In quantum realism, any processing put on the grid immediately spreads out in all directions, like ripples on a pool but in three dimensions. Not only is a photon’s processing shared among the nodes of its wavelength, it is also passed on in every direction at one node per cycle, i.e. the speed of light. Huygen’s principle, that light is a wave spreading with each point a new wave source, then works because quantum processing spreads. A ray of light isn’t just going forward on a linear path but spreading out in all directions at the same time, hence it goes through both Young’s slits at once.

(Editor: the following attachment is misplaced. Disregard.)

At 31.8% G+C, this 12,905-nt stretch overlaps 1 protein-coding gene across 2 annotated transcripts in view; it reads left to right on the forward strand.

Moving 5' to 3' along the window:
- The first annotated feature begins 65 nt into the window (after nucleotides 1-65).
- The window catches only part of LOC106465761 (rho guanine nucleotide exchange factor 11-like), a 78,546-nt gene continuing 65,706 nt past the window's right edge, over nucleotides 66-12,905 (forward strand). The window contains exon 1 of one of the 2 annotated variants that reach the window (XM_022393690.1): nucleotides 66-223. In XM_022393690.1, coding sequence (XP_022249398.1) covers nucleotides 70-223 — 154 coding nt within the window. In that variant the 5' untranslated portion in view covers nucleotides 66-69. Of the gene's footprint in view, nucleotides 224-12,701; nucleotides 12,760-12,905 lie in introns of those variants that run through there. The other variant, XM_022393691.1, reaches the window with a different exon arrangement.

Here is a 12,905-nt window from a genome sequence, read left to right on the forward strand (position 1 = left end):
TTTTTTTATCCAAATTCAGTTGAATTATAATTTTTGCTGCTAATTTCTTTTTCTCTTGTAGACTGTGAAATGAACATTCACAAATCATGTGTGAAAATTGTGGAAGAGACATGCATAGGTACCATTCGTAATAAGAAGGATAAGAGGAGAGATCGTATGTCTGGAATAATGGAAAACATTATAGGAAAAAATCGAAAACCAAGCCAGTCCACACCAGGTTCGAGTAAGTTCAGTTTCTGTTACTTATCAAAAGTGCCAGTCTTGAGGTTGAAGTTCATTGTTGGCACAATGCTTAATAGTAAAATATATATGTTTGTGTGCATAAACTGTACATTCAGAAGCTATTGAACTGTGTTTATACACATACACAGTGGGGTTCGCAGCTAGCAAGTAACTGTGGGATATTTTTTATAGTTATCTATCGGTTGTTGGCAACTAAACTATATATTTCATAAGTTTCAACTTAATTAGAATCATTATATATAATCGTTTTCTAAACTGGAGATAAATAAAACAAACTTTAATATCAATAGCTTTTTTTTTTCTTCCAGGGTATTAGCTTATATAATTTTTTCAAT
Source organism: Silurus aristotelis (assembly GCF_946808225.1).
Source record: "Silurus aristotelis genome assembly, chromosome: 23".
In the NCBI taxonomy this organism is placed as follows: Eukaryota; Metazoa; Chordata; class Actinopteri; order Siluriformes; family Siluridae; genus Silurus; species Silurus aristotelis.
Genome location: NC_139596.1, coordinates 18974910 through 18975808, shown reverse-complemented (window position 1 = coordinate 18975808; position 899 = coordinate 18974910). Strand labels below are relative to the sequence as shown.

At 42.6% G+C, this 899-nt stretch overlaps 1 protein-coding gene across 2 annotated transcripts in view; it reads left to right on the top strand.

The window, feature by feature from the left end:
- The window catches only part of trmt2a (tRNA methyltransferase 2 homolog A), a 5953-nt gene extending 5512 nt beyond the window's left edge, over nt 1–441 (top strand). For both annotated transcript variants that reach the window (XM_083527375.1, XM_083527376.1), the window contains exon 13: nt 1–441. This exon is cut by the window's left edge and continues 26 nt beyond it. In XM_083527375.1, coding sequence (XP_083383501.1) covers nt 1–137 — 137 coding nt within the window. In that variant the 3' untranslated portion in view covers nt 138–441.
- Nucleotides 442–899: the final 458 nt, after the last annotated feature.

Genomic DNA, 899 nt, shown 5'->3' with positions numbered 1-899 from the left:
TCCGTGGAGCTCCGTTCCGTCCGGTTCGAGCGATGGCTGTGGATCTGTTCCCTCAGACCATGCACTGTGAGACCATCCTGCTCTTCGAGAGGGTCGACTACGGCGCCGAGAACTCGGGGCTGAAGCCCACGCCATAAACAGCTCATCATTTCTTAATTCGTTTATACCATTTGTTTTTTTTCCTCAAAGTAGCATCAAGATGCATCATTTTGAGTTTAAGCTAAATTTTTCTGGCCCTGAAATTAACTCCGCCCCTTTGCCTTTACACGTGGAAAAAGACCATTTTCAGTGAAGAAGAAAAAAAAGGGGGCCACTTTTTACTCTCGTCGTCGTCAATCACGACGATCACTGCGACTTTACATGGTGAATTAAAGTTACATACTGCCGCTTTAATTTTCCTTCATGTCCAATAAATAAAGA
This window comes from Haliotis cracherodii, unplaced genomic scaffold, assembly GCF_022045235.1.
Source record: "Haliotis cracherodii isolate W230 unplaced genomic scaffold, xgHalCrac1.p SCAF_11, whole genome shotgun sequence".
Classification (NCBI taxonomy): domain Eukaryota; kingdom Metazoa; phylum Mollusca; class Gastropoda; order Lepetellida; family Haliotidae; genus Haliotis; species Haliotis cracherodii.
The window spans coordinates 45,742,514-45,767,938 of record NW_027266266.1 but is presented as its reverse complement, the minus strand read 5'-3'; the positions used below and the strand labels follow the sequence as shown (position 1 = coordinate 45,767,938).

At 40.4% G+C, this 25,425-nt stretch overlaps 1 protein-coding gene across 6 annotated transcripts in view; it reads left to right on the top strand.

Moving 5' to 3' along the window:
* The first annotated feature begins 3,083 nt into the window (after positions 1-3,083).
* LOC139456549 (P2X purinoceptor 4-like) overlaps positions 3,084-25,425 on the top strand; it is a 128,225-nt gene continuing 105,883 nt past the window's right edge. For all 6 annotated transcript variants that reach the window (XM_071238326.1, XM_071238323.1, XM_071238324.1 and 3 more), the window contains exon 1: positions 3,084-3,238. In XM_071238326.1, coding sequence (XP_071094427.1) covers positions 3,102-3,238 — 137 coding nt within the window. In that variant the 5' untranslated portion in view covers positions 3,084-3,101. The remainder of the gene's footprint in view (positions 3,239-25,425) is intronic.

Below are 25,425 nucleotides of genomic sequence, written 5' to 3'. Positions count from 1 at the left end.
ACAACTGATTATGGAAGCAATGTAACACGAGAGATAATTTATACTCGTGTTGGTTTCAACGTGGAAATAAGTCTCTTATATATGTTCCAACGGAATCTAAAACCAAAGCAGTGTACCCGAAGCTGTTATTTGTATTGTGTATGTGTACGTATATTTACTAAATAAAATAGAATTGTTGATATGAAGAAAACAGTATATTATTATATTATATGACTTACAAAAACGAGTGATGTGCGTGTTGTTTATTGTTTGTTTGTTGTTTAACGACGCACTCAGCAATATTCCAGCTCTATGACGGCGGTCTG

Gauss noted that when a pebble drops in a pool, the initial energy spreads out in ripples of decreasing strength such that the energy flux per ripple is constant, but for friction. As shown in Figure 3.12, each ripple is the same energy just spread out over a larger circle. The same principle applied to the three-dimensional “ripple” of light is that the processing flux is constant and there is no friction. This quantum “flux” spreading on a sphere surface reduces power as an inverse square of distance, giving a basis for the inverse square laws of electrical, magnetic and gravitational fields. In addition, processing values cancel at the node as fields do at a point and processing is passed on every cycle at the speed of light, just as fields propagate. The next chapter attributes all the fields of the standard model to one quantum field.